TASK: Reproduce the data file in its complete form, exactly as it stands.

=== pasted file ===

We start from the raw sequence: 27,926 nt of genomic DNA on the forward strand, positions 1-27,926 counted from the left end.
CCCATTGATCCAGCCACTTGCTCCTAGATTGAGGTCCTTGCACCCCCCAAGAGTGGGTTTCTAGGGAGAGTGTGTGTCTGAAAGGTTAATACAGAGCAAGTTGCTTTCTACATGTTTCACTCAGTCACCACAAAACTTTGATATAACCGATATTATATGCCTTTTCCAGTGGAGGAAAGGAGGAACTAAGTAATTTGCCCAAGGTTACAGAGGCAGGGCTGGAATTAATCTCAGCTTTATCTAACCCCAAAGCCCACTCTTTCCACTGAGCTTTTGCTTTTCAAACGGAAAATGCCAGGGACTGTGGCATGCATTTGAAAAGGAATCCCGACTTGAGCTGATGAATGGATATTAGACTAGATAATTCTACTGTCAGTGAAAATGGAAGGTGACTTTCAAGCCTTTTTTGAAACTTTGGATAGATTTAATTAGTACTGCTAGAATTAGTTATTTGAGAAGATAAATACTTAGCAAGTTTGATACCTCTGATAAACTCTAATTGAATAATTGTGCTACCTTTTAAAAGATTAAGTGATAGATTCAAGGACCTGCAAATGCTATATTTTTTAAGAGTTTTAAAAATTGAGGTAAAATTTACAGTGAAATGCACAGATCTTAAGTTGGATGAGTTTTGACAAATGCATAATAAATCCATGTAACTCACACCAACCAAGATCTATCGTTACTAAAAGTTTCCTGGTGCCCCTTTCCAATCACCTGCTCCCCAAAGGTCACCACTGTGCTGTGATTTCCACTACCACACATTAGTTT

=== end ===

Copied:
We start from the raw sequence: 27,926 nt of genomic DNA on the forward strand, positions 1-27,926 counted from the left end.
CCCATTGATCCAGCCACTTGCTCCTAGATTGAGGTCCTTGCACCCCCCAAGAGTGGGTTTCTAGGGAGAGTGTGTGTCTGAAAGGTTAATACAGAGCAAGTTGCTTTCTACATGTTTCACTCAGTCACCACAAAACTTTGATATAACCGATATTATATGCCTTTTCCAGTGGAGGAAAGGAGGAACTAAGTAATTTGCCCAAGGTTACAGAGGCAGGGCTGGAATTAATCTCAGCTTTATCTAACCCCAAAGCCCACTCTTTCCACTGAGCTTTTGCTTTTCAAACGGAAAATGCCAGGGACTGTGGCATGCATTTGAAAAGGAATCCCGACTTGAGCTGATGAATGGATATTAGACTAGATAATTCTACTGTCAGTGAAAATGGAAGGTGACTTTCAAGCCTTTTTTGAAACTTTGGATAGATTTAATTAGTACTGCTAGAATTAGTTATTTGAGAAGATAAATACTTAGCAAGTTTGATACCTCTGATAAACTCTAATTGAATAATTGTGCTACCTTTTAAAAGATTAAGTGATAGATTCAAGGACCTGCAAATGCTATATTTTTTAAGAGTTTTAAAAATTGAGGTAAAATTTACAGTGAAATGCACAGATCTTAAGTTGGATGAGTTTTGACAAATGCATAATAAATCCATGTAACTCACACCAACCAAGATCTATCGTTACTAAAAGTTTCCTGGTGCCCCTTTCCAATCACCTGCTCCCCAAAGGTCACCACTGTGCTGTGATTTCCACTACCACACATTAGTTT